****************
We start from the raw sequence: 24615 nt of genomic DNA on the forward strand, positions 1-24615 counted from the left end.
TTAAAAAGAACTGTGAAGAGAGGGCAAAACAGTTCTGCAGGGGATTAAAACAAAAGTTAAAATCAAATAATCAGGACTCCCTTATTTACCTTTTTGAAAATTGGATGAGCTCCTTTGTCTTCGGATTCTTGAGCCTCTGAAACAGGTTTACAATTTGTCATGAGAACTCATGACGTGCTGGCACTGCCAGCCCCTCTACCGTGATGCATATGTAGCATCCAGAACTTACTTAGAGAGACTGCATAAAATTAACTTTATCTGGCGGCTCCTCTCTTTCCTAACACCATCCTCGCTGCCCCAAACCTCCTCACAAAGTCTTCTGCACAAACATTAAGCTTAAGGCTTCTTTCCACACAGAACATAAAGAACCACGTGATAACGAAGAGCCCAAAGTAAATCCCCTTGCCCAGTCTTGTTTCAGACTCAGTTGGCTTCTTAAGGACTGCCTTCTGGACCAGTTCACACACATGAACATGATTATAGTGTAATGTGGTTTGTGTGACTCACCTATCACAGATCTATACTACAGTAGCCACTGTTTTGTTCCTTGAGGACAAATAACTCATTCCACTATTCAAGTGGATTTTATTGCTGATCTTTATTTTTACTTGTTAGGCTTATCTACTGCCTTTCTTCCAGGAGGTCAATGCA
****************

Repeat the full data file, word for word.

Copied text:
We start from the raw sequence: 24615 nt of genomic DNA on the forward strand, positions 1-24615 counted from the left end.
TTAAAAAGAACTGTGAAGAGAGGGCAAAACAGTTCTGCAGGGGATTAAAACAAAAGTTAAAATCAAATAATCAGGACTCCCTTATTTACCTTTTTGAAAATTGGATGAGCTCCTTTGTCTTCGGATTCTTGAGCCTCTGAAACAGGTTTACAATTTGTCATGAGAACTCATGACGTGCTGGCACTGCCAGCCCCTCTACCGTGATGCATATGTAGCATCCAGAACTTACTTAGAGAGACTGCATAAAATTAACTTTATCTGGCGGCTCCTCTCTTTCCTAACACCATCCTCGCTGCCCCAAACCTCCTCACAAAGTCTTCTGCACAAACATTAAGCTTAAGGCTTCTTTCCACACAGAACATAAAGAACCACGTGATAACGAAGAGCCCAAAGTAAATCCCCTTGCCCAGTCTTGTTTCAGACTCAGTTGGCTTCTTAAGGACTGCCTTCTGGACCAGTTCACACACATGAACATGATTATAGTGTAATGTGGTTTGTGTGACTCACCTATCACAGATCTATACTACAGTAGCCACTGTTTTGTTCCTTGAGGACAAATAACTCATTCCACTATTCAAGTGGATTTTATTGCTGATCTTTATTTTTACTTGTTAGGCTTATCTACTGCCTTTCTTCCAGGAGGTCAATGCA